GUADEC 2022 Happenings

Last month I was fortunate enough to be able to attend GUADEC 2022 in Guadalajara, Mexico, and overall it was a worthwhile experience where I learned a lot. Also it was the 25th anniversary of the GNOME project (give or take a month) and where better to celebrate than in the country where it all began?

My main contribution this year was to give a talk, “Integrating Progressive Web Apps in GNOME”, the recording of which you can find here. The attendance of it and engagement with it was pretty good so hopefully folks found it useful. Now with GNOME 43 around the corner, the revamped web app support should be coming to a distribution near you soon so you can see for yourself in case you haven’t been adventurous enough to try it out in GNOME OS Nightly!

A few days later into the conference and kind of at the last minute (just the day before) I organized a Flatpak/Portals BoF that took place on Saturday. It was hybrid both online and in-person and pretty well-attended in both mediums. As with past such meetings, there’s always much more to discuss than there’s time for, and perhaps that means we should do more of them. But in any case there were some productive discussions on camera portals and some triaging of open issues and pull requests of Flatpak, which is imminently due for a 1.14.0 release.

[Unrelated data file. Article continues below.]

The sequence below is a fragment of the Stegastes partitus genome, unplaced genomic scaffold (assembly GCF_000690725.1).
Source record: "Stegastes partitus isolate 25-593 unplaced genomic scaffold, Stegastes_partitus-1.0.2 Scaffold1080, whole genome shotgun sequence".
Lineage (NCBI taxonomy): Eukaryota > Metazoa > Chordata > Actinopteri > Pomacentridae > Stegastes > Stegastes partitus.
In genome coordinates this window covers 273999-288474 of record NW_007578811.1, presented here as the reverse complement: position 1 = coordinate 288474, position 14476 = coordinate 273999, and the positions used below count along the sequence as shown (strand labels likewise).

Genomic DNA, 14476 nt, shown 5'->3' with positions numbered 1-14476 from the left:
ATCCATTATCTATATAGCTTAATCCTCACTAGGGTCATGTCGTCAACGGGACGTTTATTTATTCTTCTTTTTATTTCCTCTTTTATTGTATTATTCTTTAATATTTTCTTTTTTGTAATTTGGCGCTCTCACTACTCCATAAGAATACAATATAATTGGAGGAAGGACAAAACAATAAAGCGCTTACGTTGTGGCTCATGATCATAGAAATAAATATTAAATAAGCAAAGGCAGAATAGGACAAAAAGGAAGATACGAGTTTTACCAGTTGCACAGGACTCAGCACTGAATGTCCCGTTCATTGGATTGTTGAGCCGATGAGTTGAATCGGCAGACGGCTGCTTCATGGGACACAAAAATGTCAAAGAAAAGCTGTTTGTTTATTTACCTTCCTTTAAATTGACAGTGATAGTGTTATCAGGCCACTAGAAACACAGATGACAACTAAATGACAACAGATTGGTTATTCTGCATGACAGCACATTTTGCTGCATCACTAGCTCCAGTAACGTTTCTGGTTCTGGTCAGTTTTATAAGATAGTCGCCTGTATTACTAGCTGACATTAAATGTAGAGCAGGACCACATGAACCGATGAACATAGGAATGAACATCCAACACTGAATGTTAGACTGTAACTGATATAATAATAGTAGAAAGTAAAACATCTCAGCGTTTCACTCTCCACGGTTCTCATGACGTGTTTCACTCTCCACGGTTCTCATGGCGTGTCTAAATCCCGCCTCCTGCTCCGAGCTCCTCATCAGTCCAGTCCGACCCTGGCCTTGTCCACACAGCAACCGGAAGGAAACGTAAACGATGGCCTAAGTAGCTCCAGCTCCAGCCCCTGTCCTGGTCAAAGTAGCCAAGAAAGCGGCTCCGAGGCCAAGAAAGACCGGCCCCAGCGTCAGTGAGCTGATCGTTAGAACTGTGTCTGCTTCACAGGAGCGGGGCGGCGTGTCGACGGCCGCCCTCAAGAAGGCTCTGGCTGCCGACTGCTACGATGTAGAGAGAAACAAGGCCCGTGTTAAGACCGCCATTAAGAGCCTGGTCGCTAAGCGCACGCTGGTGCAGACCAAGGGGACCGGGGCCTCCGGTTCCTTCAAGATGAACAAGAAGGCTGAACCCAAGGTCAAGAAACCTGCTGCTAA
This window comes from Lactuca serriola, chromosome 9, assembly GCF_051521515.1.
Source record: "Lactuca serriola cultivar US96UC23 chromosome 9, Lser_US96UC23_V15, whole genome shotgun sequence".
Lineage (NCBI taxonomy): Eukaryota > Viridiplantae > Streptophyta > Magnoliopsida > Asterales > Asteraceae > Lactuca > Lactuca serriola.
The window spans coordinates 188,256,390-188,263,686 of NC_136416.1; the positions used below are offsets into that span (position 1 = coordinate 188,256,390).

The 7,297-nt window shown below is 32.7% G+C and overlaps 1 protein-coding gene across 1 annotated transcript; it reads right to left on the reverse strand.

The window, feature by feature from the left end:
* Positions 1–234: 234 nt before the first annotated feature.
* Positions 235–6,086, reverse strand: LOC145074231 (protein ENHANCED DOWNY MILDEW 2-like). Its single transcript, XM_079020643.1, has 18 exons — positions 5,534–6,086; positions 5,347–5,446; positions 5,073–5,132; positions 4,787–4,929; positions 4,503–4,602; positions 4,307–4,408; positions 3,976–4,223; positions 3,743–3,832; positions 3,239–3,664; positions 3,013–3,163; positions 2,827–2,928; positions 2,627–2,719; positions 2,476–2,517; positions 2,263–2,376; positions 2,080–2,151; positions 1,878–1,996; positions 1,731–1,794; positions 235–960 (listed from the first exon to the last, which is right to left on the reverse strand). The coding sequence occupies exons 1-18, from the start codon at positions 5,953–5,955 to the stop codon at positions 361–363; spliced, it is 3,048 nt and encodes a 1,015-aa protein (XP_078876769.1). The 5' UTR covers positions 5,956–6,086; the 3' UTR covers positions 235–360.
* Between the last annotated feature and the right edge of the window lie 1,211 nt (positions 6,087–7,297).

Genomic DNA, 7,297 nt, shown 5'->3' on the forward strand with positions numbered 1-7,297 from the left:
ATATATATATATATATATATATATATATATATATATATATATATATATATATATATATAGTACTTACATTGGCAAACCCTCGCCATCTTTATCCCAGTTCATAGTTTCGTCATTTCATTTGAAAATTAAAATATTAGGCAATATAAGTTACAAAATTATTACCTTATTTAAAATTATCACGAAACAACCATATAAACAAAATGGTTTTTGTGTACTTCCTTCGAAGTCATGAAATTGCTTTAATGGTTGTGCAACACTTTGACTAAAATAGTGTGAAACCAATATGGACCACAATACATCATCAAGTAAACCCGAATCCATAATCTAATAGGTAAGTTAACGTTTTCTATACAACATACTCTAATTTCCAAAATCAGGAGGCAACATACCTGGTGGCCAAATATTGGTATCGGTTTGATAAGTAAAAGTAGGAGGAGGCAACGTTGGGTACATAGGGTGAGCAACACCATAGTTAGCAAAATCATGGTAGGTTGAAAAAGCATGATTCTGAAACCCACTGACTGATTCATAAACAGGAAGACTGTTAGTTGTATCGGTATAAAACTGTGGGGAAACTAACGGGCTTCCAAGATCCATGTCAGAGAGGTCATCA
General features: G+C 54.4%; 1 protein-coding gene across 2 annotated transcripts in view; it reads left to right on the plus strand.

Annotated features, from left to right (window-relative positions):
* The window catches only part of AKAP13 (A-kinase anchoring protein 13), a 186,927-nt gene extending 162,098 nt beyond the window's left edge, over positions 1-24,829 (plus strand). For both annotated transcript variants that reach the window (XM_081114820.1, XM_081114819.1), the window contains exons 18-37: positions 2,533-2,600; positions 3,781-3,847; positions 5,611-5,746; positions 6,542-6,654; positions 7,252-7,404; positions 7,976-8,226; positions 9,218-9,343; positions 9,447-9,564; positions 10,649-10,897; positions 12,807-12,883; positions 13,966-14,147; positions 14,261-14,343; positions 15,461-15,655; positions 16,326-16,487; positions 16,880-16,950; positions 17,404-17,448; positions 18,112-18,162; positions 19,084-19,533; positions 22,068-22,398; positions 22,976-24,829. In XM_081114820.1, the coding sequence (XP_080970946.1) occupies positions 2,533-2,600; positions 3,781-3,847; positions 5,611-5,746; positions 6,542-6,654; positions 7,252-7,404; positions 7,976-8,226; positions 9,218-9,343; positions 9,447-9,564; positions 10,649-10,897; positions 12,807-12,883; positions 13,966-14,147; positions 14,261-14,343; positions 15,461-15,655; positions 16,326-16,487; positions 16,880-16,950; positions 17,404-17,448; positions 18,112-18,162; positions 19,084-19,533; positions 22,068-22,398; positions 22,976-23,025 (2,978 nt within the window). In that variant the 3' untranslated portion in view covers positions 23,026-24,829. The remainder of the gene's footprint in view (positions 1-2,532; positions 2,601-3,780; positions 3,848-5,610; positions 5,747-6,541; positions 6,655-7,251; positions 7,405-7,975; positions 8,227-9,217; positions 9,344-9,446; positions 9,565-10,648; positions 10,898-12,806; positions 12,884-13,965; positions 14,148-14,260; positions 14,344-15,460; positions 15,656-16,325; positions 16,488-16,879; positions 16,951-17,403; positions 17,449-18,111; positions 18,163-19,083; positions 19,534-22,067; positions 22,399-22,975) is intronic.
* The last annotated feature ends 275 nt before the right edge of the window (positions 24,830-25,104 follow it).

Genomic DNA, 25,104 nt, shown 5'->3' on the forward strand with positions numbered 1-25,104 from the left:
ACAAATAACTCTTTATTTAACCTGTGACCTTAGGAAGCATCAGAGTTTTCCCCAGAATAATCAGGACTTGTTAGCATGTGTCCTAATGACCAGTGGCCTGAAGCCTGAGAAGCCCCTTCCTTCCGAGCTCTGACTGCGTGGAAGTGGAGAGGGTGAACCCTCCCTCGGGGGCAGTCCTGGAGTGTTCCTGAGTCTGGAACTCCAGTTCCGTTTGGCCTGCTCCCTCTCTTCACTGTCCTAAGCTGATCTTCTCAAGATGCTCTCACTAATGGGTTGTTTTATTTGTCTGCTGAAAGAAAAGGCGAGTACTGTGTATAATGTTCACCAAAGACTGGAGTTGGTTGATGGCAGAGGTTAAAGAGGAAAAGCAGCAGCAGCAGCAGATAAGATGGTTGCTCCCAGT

Other than that I enjoyed several of the presentations; here are some highlights:

  • Sebastian Wick’s talk: “HDR? in GNOME?” which taught me a few things about color science and how complicated the problem is of rendering colors properly.
  • Federico Mena Quintero’s talk: “Paying technical debt in our accessibility infrastructure” which included some really neat graphs showing codebase evolution (and stagnation) over time.
  • Rob McQueen’s talk: “The case for Internet autonomy (and how GNOME can help)”
  • Robin Tafel’s keynote: “Peeling Vegetables and the Craft of (Software) Inclusivity”
  • Philip Withnall’s talk: “Reworking threading in gnome-software” which indirectly inspired a conversation in the #epiphany channel about the pros and cons of different languages Epiphany might use, the benefits of good support for asynchronous patterns at the language level, and the need for memory safety.
  • Tobias Bernard’s talk: “Post-Collapse Computing”, in which there’s a mention of how useful it could be to have support for offline app updates and installs in upstream GNOME Software (since perhaps we won’t always be able to rely on good Internet connections).
  • David King’s talk: “Cheese strings: Webcams, PipeWire and portals” in which I learned about the complexities of handling multiple webcams on one device, and that webcams can also have infrared video feeds not just visible light.
  • (and many more)

I also was really happy to meet several people I had before only interacted with online; perhaps that’s even the best thing about conferences.

Finally, thank you to the GNOME Foundation for sponsoring my attendance.

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